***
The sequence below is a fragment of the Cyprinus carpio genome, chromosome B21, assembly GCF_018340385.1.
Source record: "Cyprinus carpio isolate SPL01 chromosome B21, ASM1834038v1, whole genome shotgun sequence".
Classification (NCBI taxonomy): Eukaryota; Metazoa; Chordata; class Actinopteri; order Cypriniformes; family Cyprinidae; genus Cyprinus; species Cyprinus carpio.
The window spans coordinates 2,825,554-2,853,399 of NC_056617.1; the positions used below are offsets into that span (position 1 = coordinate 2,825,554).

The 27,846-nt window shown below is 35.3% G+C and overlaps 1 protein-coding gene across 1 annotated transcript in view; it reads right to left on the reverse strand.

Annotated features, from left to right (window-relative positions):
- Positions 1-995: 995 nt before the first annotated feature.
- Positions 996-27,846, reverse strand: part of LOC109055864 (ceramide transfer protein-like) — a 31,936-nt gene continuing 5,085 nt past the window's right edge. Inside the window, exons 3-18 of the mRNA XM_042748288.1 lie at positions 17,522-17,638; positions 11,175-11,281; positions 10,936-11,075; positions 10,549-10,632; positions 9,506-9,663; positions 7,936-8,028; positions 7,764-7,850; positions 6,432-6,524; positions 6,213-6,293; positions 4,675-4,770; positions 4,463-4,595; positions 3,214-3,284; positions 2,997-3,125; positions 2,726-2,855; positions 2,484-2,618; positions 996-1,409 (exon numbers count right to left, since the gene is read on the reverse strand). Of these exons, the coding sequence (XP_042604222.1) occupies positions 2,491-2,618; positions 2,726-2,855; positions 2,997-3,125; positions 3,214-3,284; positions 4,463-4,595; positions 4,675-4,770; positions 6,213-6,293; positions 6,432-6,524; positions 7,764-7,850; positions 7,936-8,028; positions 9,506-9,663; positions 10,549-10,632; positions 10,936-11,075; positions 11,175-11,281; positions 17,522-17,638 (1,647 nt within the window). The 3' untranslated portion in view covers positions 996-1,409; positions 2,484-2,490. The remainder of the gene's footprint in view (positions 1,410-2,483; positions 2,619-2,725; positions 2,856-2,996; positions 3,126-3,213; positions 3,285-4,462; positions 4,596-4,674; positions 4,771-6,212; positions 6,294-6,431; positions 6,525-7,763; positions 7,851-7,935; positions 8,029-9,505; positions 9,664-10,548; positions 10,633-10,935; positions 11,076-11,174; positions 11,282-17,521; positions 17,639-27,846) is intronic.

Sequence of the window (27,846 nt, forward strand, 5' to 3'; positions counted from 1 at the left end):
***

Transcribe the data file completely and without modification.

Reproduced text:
The sequence below is a fragment of the Cyprinus carpio genome, chromosome B21, assembly GCF_018340385.1.
Source record: "Cyprinus carpio isolate SPL01 chromosome B21, ASM1834038v1, whole genome shotgun sequence".
Classification (NCBI taxonomy): Eukaryota; Metazoa; Chordata; class Actinopteri; order Cypriniformes; family Cyprinidae; genus Cyprinus; species Cyprinus carpio.
The window spans coordinates 2,825,554-2,853,399 of NC_056617.1; the positions used below are offsets into that span (position 1 = coordinate 2,825,554).

The 27,846-nt window shown below is 35.3% G+C and overlaps 1 protein-coding gene across 1 annotated transcript in view; it reads right to left on the reverse strand.

Annotated features, from left to right (window-relative positions):
- Positions 1-995: 995 nt before the first annotated feature.
- Positions 996-27,846, reverse strand: part of LOC109055864 (ceramide transfer protein-like) — a 31,936-nt gene continuing 5,085 nt past the window's right edge. Inside the window, exons 3-18 of the mRNA XM_042748288.1 lie at positions 17,522-17,638; positions 11,175-11,281; positions 10,936-11,075; positions 10,549-10,632; positions 9,506-9,663; positions 7,936-8,028; positions 7,764-7,850; positions 6,432-6,524; positions 6,213-6,293; positions 4,675-4,770; positions 4,463-4,595; positions 3,214-3,284; positions 2,997-3,125; positions 2,726-2,855; positions 2,484-2,618; positions 996-1,409 (exon numbers count right to left, since the gene is read on the reverse strand). Of these exons, the coding sequence (XP_042604222.1) occupies positions 2,491-2,618; positions 2,726-2,855; positions 2,997-3,125; positions 3,214-3,284; positions 4,463-4,595; positions 4,675-4,770; positions 6,213-6,293; positions 6,432-6,524; positions 7,764-7,850; positions 7,936-8,028; positions 9,506-9,663; positions 10,549-10,632; positions 10,936-11,075; positions 11,175-11,281; positions 17,522-17,638 (1,647 nt within the window). The 3' untranslated portion in view covers positions 996-1,409; positions 2,484-2,490. The remainder of the gene's footprint in view (positions 1,410-2,483; positions 2,619-2,725; positions 2,856-2,996; positions 3,126-3,213; positions 3,285-4,462; positions 4,596-4,674; positions 4,771-6,212; positions 6,294-6,431; positions 6,525-7,763; positions 7,851-7,935; positions 8,029-9,505; positions 9,664-10,548; positions 10,633-10,935; positions 11,076-11,174; positions 11,282-17,521; positions 17,639-27,846) is intronic.

Sequence of the window (27,846 nt, forward strand, 5' to 3'; positions counted from 1 at the left end):